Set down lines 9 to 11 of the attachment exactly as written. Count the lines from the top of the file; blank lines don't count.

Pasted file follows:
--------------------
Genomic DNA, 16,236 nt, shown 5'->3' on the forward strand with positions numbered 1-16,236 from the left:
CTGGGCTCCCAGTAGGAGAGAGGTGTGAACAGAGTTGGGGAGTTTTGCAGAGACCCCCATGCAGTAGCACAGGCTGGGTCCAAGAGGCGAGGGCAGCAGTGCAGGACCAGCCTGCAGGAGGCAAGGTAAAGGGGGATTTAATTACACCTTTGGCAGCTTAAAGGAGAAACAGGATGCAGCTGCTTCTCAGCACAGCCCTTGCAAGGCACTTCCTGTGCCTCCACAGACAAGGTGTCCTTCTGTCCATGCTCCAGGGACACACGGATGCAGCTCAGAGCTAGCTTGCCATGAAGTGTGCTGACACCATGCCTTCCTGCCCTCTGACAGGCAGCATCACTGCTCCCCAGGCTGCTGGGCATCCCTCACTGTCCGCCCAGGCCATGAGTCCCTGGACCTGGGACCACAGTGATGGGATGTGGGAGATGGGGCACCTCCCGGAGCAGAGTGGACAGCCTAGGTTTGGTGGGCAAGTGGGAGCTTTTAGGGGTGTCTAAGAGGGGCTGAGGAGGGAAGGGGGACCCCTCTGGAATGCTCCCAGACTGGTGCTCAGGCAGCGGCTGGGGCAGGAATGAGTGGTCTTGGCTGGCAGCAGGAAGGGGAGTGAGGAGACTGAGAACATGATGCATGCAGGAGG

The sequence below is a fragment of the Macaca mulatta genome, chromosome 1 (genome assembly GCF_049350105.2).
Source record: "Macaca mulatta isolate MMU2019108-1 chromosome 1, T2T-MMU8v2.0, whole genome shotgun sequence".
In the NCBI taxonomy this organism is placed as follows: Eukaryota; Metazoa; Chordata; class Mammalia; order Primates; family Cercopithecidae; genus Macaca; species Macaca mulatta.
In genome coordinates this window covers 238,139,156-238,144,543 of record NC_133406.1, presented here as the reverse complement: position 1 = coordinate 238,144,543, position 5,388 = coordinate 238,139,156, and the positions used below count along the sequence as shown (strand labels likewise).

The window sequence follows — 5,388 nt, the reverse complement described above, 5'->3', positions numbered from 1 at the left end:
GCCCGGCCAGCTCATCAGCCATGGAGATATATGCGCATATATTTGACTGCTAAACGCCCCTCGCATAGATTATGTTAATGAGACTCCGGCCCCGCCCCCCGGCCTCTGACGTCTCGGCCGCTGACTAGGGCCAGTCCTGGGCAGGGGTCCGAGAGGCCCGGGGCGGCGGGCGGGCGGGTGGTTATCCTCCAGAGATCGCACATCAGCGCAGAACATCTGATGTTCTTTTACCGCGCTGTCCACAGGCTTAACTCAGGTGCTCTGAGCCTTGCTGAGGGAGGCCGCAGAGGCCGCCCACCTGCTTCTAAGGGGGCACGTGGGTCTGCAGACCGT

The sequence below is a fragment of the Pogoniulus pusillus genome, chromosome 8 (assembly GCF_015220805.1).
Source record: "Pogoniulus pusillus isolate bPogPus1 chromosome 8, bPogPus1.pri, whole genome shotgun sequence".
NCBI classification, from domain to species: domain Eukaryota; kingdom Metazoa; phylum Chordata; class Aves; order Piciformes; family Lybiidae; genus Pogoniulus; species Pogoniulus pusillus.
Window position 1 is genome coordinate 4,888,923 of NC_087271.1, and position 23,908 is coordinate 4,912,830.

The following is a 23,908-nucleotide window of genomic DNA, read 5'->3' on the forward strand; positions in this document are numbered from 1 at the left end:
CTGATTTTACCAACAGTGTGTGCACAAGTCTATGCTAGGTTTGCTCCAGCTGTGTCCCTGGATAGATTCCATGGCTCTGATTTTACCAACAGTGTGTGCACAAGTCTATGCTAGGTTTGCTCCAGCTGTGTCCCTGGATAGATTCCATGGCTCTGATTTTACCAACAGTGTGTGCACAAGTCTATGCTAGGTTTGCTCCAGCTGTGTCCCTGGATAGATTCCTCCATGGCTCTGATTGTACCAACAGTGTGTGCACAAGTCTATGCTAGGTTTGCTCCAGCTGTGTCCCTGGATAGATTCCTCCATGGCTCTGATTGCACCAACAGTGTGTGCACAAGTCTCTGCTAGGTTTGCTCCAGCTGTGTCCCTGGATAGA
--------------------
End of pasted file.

The sequence below is a fragment of the Pogoniulus pusillus genome, chromosome 8 (assembly GCF_015220805.1).
Source record: "Pogoniulus pusillus isolate bPogPus1 chromosome 8, bPogPus1.pri, whole genome shotgun sequence".
NCBI classification, from domain to species: domain Eukaryota; kingdom Metazoa; phylum Chordata; class Aves; order Piciformes; family Lybiidae; genus Pogoniulus; species Pogoniulus pusillus.